The Spring season in Covent-Garden Market

The Spring season in Covent-Garden Market. 1867. Source: Illustrated London News. Click on image to enlarge it.

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Pleasant is the change from the cold north-east winds and the crnel storms of chilling sleet which have tormented us in London through a long and dreary winter to the bright sunshine, the soft fresh air, the fulness of light and warmth which the spring season has bestowed one or two days this week on the grateful earth and all that lives upon it in these latitudes of the globe, whether of the animal or vegetable creation. And it is pleasant now, as it will be any day of the next three months, while London is thronged with the multitude of annual visitors from every shire of England, assembled for the social pursuits of business or festive gaiety, to step aside from the bustling Strand into Covent-garden Market and look at the heaps of flowers, as well as the heaps of fruit, in due time, piled up on those tempting stalls.

St Paul's, Covent Garden. Designed by Inigo Jones 1631-33; renovated by Thomas Hardwick, 1788; altered by William Butterfield, 1871, Click on image to enlarge it.'

The Engraving on our first page shows the sort of customers who are to be seen frequenting the west end of the central arcade, where the flower-gardeners display their fragrant and beautiful productions, directly opposite the heavy-pillared portico of St. Paul’s Church, and the site of the hastings erected for Westminster elections. Here, where a noisy mob roared down the voice of Mr. John Stuart Mill, the pavement is beset with ranged pots and boxes of pretty plants, which were brought, an hour or two, perhaps, before daylight, from the large nurseries and gardens of Surrey, Middlesex, and Kent, to be set forth in this attractive array for the gratification of purchasers, and thereby for the profit of sellers. Here, too, the stalls and shops are filled with a rich variety of floral beauties, from the stately white magnolias, the elegant geraniums, the passion-flowers, the calceolarias, the ericas, prematurely fostered in the hothouse, to the pansies, the daffodils, the primroses, and violets, which bloom so early in our kindly English soil. They are interspersed with bunches of green moss and bouquets, or nosegays of cut flowers, done up in clean white paper; a rose, perhaps, in the middle, with a few hyacinths, orchises, geraniums, and polyanthuses, encompassed by some fronds of fern, and forming a most agreeable ornament to the breakfast-table, if bought and taken home while fresh, before the burden and heat of the day. Other bouquets, of more costly and artistic composition, may be purchased at a later hour, when the young gentleman deserts his chambers in the Temple, and loiters (as we see in our Engraving) on his truant path westward, intending to call upon certain ladies at Bayswater, and willing to present to one of them, no matter why, the choicest gift from Covent-garden that his puree can afford. Ladies of a certain age, who expect no such tributes at home, mothers of little boys nud girls, and others who find a visit to this market the most satisfactory termination of a round of shopping, are to be seen in the same place about the same time of day. Such are the pleasant features of the trade which belongs to this locality in the seasons of spring and summer.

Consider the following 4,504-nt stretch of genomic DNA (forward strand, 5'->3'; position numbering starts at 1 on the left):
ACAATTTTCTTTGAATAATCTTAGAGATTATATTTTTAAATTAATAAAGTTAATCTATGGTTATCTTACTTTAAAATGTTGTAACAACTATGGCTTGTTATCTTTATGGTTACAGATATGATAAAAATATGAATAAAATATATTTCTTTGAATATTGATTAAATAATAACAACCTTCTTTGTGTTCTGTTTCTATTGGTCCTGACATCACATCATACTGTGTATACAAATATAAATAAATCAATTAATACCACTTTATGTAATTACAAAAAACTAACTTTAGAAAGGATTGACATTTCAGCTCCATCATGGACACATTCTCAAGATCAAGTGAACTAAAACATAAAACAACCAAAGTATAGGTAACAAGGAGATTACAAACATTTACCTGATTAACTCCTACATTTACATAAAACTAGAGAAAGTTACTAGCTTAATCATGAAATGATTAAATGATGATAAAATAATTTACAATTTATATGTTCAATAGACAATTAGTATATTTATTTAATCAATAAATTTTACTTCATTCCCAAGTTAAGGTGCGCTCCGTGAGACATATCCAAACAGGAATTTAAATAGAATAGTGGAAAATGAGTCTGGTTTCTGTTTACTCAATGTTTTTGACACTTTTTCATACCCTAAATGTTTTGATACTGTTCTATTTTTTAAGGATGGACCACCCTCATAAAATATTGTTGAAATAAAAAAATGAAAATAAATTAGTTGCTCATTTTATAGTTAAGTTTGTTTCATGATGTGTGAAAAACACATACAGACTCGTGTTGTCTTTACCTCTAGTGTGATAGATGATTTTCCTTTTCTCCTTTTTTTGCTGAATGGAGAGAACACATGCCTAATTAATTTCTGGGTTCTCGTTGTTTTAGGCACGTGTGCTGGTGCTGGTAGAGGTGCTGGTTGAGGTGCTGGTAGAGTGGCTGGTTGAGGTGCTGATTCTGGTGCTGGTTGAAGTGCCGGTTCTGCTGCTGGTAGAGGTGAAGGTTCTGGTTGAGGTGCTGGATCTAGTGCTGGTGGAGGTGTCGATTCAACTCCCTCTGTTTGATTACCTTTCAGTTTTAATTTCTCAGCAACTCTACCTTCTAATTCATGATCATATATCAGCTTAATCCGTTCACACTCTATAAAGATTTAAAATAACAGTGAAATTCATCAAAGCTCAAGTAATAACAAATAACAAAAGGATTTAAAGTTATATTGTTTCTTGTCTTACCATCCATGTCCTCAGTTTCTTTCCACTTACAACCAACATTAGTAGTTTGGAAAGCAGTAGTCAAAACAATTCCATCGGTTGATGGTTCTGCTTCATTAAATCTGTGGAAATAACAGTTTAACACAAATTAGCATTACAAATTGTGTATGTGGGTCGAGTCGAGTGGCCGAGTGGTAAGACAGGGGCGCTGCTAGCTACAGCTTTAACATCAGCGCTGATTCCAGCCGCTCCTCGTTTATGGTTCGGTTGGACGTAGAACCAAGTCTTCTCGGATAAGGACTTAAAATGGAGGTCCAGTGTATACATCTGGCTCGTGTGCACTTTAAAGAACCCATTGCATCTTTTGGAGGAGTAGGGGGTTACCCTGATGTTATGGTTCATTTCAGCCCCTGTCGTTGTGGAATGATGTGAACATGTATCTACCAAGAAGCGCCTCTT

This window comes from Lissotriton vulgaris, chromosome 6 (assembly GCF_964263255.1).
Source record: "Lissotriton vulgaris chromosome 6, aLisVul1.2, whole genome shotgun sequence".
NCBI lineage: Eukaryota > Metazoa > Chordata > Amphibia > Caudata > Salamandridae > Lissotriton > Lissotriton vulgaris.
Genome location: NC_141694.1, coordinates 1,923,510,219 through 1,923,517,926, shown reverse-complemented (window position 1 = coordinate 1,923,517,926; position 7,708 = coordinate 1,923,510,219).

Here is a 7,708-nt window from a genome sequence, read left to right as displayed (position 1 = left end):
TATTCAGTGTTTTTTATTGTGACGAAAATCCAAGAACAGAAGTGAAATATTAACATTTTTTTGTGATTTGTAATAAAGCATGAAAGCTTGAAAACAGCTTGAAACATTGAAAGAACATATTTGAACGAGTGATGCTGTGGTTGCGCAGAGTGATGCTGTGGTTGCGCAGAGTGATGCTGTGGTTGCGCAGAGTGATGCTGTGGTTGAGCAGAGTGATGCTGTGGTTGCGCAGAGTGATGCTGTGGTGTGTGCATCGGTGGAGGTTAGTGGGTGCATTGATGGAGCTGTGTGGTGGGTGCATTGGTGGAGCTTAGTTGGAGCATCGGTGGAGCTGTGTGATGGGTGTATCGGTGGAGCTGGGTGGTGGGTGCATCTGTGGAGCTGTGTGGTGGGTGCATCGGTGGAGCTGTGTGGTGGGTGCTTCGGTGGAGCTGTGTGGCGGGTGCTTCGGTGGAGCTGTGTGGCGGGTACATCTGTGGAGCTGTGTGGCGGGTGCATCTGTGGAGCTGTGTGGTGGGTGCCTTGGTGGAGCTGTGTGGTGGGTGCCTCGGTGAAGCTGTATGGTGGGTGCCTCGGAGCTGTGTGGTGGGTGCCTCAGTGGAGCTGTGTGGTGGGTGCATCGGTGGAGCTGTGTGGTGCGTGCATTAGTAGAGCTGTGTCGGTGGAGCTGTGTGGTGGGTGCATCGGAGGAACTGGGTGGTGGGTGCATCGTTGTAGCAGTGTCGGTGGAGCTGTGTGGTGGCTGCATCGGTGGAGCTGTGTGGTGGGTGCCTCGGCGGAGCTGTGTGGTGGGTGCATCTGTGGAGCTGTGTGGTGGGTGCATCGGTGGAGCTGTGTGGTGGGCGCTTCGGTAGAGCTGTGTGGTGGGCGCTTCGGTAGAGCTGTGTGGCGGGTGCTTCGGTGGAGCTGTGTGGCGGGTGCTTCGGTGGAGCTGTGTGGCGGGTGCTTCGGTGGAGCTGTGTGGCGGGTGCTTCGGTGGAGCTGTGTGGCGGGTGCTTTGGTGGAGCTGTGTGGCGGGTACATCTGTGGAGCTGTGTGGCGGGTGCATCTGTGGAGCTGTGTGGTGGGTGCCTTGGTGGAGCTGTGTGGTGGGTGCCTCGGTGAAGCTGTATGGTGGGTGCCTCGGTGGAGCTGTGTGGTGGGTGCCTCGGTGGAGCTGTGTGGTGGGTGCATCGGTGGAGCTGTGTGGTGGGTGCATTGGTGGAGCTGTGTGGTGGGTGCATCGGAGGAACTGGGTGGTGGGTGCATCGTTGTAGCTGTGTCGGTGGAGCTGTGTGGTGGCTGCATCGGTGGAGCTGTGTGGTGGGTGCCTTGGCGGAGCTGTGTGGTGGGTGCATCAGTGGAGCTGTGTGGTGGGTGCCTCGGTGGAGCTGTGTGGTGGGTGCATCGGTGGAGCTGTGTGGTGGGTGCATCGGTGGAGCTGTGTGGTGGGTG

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“The Spring season in Covent-Garden Market.” Illustrated London News. 50 (6 April 1867): 325-26. Hathi Trust Digital Library version of a copy in the University of Michigan Library. Web. 22 December 2015.

Last modified 22 December 2015